Do old bulbs produce foliage and no flowers?

redsox_gwApril 24, 2009

Not much experience with bulbs here but trying to get more involved. We inherited some bulbs with the house, mostly daff but some others too. A few clusters produced foliage and no blooms. Is this what happens when the bulbs get old and peter out? They still produce foliage? Some are in sunny spots so it can't be too much shade.

Thank you for reporting this comment. Undo
ladychroe(z6 NJ)

In the case of daffodils, they are most likely not blooming because they are overcrowded. Dig them up once you're sure they're not going to bloom. Tease apart the bulbs and replant 5 inches apart and 5 inches deep. You may get a few blooms next year... but the year after will be absolutely stunning!

The picture below is what I got when I followed the above directions. The bulbs were so crowded, they were only the size of green onions. THe whole daffodil clump was only 10-12 inches across... but there were hundreds of bulbs in that clump. Now look at them:

Actually, I remember now that I only planted them 2 inches deep because I was in a rush. They pulled themselves down to their preferred depth. Easy.

If anyone knows what this daff is called, I'd appreciate a guess!

Certain bulbs may degrade with age and not produce any more flowers. What kinds of bulbs are the others?

    Bookmark   April 24, 2009 at 9:15PM
Thank you for reporting this comment. Undo
vetivert8(NI-NZ zone 9a)

You could also add compost and a general fertiliser.

It won't solve the overcrowding but it will improve overall conditions. When you come to do the clump splitting do remember to put in plenty of well-aged compost to refresh the soil.

    Bookmark   April 28, 2009 at 12:46AM
Thank you for reporting this comment. Undo
iris_gal(z9 CA)

Redsox,
I would wait to dig them up until the foliage has begun to yellow. You can also use a low nitrogen fertilizer ~~~ sounds like they're crowded and starved.

Ladychroe ~~~ wow and double wow. I would love to know the name of your daff. I love the dainty cupped ones and that color combination is wonderful. Lucky You!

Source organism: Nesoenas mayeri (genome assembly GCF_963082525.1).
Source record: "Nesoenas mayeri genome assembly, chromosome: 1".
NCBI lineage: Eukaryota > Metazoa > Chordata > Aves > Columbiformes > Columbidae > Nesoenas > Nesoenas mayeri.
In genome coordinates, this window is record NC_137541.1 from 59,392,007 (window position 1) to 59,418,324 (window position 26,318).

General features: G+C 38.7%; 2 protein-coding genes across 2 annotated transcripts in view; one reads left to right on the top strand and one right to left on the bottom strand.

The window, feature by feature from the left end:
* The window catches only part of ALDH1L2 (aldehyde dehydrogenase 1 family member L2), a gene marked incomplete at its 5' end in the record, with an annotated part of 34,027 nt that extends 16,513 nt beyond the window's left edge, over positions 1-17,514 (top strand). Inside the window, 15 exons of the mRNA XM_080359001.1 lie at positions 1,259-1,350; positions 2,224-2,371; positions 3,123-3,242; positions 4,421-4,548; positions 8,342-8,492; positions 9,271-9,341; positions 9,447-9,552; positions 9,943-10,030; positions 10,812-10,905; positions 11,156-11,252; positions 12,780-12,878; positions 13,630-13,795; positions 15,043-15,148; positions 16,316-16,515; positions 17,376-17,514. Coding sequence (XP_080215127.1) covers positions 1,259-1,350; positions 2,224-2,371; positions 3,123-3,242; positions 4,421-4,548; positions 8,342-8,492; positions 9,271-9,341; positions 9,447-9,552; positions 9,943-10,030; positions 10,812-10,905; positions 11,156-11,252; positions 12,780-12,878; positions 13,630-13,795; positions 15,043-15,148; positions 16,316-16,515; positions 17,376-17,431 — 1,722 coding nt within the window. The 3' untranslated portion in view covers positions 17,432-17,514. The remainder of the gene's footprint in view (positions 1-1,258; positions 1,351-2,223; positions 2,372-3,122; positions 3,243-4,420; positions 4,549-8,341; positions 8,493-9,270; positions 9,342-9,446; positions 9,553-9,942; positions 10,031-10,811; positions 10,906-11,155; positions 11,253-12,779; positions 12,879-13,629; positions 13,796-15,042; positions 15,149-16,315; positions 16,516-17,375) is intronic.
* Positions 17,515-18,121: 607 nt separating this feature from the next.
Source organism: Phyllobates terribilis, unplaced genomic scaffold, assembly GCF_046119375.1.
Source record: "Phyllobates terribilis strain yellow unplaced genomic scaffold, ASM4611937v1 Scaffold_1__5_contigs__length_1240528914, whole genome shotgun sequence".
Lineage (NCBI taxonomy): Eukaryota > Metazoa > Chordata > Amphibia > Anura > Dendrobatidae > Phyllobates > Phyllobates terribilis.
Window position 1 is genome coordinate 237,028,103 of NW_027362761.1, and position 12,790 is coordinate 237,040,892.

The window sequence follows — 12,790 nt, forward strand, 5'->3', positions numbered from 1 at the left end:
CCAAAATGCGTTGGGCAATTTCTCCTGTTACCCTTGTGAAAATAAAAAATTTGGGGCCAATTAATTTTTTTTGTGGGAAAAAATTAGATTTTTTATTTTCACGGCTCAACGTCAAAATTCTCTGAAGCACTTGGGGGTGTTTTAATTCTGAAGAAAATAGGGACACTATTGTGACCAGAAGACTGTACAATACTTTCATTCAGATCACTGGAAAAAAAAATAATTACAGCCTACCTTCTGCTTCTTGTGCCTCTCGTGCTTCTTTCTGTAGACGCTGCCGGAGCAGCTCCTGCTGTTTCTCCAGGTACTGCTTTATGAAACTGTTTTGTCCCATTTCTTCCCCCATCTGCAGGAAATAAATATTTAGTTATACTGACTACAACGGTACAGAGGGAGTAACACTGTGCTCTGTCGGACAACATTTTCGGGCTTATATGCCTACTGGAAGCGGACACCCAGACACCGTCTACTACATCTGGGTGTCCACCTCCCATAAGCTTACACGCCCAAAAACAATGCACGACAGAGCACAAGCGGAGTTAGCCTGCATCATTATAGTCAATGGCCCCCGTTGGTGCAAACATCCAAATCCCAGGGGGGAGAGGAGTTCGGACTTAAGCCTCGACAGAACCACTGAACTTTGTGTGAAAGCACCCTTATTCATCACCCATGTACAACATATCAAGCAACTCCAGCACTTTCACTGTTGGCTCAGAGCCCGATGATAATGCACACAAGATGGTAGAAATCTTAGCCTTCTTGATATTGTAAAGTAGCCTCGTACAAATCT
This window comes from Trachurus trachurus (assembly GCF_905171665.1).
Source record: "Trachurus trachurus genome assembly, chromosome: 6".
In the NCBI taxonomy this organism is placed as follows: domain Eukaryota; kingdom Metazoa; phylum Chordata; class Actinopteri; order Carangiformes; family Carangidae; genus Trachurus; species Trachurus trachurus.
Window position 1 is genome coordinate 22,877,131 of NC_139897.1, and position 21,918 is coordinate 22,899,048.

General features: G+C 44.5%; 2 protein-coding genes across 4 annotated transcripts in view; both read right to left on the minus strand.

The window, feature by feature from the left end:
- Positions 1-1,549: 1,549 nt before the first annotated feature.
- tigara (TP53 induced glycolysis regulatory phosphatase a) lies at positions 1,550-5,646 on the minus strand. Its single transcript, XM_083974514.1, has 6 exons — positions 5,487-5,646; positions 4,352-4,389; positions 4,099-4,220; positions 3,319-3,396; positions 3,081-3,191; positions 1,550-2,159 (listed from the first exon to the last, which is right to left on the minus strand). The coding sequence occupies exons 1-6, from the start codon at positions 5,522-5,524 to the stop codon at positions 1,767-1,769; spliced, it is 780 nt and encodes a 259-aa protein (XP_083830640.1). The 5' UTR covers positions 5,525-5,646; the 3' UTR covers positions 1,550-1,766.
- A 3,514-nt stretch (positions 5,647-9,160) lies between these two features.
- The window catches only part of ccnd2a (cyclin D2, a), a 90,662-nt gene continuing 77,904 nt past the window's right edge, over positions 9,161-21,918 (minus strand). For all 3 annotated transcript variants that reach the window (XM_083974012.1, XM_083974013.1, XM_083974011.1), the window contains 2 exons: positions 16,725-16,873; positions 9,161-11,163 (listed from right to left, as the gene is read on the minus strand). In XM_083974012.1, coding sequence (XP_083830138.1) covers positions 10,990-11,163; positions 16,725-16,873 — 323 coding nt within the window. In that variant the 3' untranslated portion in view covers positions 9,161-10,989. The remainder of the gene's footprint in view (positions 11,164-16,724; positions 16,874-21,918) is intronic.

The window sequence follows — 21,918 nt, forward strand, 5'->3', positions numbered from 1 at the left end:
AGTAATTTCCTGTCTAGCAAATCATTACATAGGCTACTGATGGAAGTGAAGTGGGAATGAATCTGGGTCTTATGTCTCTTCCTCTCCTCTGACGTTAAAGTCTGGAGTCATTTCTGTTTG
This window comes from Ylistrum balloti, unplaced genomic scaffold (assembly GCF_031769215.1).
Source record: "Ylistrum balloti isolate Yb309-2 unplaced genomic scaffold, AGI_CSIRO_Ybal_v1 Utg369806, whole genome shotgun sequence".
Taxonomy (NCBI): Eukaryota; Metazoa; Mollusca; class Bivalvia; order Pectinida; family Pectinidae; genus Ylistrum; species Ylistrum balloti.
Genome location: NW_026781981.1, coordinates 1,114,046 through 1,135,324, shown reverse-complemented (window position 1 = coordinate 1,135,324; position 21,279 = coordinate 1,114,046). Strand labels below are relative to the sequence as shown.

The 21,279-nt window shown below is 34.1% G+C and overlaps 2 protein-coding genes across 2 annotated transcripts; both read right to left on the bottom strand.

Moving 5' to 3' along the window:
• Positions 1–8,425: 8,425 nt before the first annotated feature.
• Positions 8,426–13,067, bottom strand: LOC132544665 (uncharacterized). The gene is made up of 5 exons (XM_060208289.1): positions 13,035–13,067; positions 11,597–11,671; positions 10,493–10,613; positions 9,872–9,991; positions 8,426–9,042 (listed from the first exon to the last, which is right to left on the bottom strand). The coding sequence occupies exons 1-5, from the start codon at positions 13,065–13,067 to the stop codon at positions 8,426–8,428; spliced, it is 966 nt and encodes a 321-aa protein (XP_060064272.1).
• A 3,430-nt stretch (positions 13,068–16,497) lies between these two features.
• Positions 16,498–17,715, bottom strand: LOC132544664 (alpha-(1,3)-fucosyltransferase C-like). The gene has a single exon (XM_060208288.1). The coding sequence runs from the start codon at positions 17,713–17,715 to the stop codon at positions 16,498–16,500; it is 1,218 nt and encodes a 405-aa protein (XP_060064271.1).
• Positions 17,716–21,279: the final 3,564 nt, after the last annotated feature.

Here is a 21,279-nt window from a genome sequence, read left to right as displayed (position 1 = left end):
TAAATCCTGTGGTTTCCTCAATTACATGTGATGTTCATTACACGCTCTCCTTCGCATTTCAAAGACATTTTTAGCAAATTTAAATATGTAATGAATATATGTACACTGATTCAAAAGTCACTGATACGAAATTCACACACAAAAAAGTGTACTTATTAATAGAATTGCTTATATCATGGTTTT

Bookmark   April 28, 2009 at 1:22AM
Thank you for reporting this comment. Undo
stimpy926

No need to wait, digging them up now is advantageous for best placement, and will not harm the bulbs. Just replant asap and water in. Bulbs are rock hardy.

    Bookmark   April 28, 2009 at 7:50AM
Thank you for reporting this comment. Undo
Chemocurl zn5b/6a Indiana(zone 5/6)

I would definitely wait until the foliage is well faded, but can still be easily seen. If you dig them now with the foliage green, and reset them, they will not root in again this spring, and then run the risk of them rotting in warm moist soil over the spring, summer, and early fall.

I'd suggest you dig them, dry them spread out in an airy place out of the sun, and then store them cool and dry until the fall when the ground temps have cooled....again, planting them too early 'could' result in the bulbs being ruined by warm wet soil if planted too early and they don't break dormancy soon enough to root in.

Either way...digging now, or digging later will probably result in few blooms the first year (2010) as the small overcrowded) bulbs will likely need a season or two to grow up to blooming size.

Sue

    Bookmark   April 28, 2009 at 8:32AM
Sign Up to comment
More Discussions
tulips - when to stop watering? how to cut?
I have two questions regarding tulips: 1. when the...
anna_beth
Can you identify my amaryllis?
I bought one in a box---you know the ones that come...
newhostalady Z6 ON, Canada
why wont my amaryllis bloom
I have had two plants for a about 3 years now and neither...
Tinkerbel
Gloriosa lily in zone 7b
Does anyone have experience growing gloriosa lily (gloriosa...
southerngardening24
Gladiolus bulbs, direct sunlight
I would like to try planting some this spring in New...
xyz10
© 2015 Houzz Inc. Houzz® The new way to design your home™